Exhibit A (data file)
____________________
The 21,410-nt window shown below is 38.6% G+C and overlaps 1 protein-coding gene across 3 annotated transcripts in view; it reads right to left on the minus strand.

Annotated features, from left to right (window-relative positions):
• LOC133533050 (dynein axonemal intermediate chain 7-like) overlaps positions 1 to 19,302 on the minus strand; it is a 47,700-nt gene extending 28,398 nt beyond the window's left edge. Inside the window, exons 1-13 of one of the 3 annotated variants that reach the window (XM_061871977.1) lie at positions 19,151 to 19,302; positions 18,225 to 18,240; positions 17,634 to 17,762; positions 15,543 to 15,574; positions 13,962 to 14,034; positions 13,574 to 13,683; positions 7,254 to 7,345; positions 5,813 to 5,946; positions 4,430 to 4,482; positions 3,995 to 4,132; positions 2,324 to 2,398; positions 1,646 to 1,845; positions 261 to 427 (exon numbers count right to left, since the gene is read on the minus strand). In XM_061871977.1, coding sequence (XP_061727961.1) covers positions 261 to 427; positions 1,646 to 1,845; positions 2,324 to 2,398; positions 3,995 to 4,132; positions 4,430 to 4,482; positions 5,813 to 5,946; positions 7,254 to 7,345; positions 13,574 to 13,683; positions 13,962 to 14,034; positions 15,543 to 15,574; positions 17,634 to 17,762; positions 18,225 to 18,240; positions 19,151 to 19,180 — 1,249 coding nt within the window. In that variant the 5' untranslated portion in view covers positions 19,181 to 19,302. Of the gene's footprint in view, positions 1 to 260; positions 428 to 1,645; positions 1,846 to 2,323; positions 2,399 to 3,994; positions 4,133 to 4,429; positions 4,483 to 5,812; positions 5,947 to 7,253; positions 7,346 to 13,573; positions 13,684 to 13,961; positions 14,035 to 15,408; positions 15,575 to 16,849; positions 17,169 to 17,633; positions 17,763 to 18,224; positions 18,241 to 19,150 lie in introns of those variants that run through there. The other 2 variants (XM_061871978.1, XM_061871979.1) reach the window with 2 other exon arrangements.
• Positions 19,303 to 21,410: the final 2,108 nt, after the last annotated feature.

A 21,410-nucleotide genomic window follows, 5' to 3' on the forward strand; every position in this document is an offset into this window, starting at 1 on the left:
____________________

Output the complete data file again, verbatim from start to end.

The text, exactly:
The 21,410-nt window shown below is 38.6% G+C and overlaps 1 protein-coding gene across 3 annotated transcripts in view; it reads right to left on the minus strand.

Annotated features, from left to right (window-relative positions):
• LOC133533050 (dynein axonemal intermediate chain 7-like) overlaps positions 1 to 19,302 on the minus strand; it is a 47,700-nt gene extending 28,398 nt beyond the window's left edge. Inside the window, exons 1-13 of one of the 3 annotated variants that reach the window (XM_061871977.1) lie at positions 19,151 to 19,302; positions 18,225 to 18,240; positions 17,634 to 17,762; positions 15,543 to 15,574; positions 13,962 to 14,034; positions 13,574 to 13,683; positions 7,254 to 7,345; positions 5,813 to 5,946; positions 4,430 to 4,482; positions 3,995 to 4,132; positions 2,324 to 2,398; positions 1,646 to 1,845; positions 261 to 427 (exon numbers count right to left, since the gene is read on the minus strand). In XM_061871977.1, coding sequence (XP_061727961.1) covers positions 261 to 427; positions 1,646 to 1,845; positions 2,324 to 2,398; positions 3,995 to 4,132; positions 4,430 to 4,482; positions 5,813 to 5,946; positions 7,254 to 7,345; positions 13,574 to 13,683; positions 13,962 to 14,034; positions 15,543 to 15,574; positions 17,634 to 17,762; positions 18,225 to 18,240; positions 19,151 to 19,180 — 1,249 coding nt within the window. In that variant the 5' untranslated portion in view covers positions 19,181 to 19,302. Of the gene's footprint in view, positions 1 to 260; positions 428 to 1,645; positions 1,846 to 2,323; positions 2,399 to 3,994; positions 4,133 to 4,429; positions 4,483 to 5,812; positions 5,947 to 7,253; positions 7,346 to 13,573; positions 13,684 to 13,961; positions 14,035 to 15,408; positions 15,575 to 16,849; positions 17,169 to 17,633; positions 17,763 to 18,224; positions 18,241 to 19,150 lie in introns of those variants that run through there. The other 2 variants (XM_061871978.1, XM_061871979.1) reach the window with 2 other exon arrangements.
• Positions 19,303 to 21,410: the final 2,108 nt, after the last annotated feature.

A 21,410-nucleotide genomic window follows, 5' to 3' on the forward strand; every position in this document is an offset into this window, starting at 1 on the left: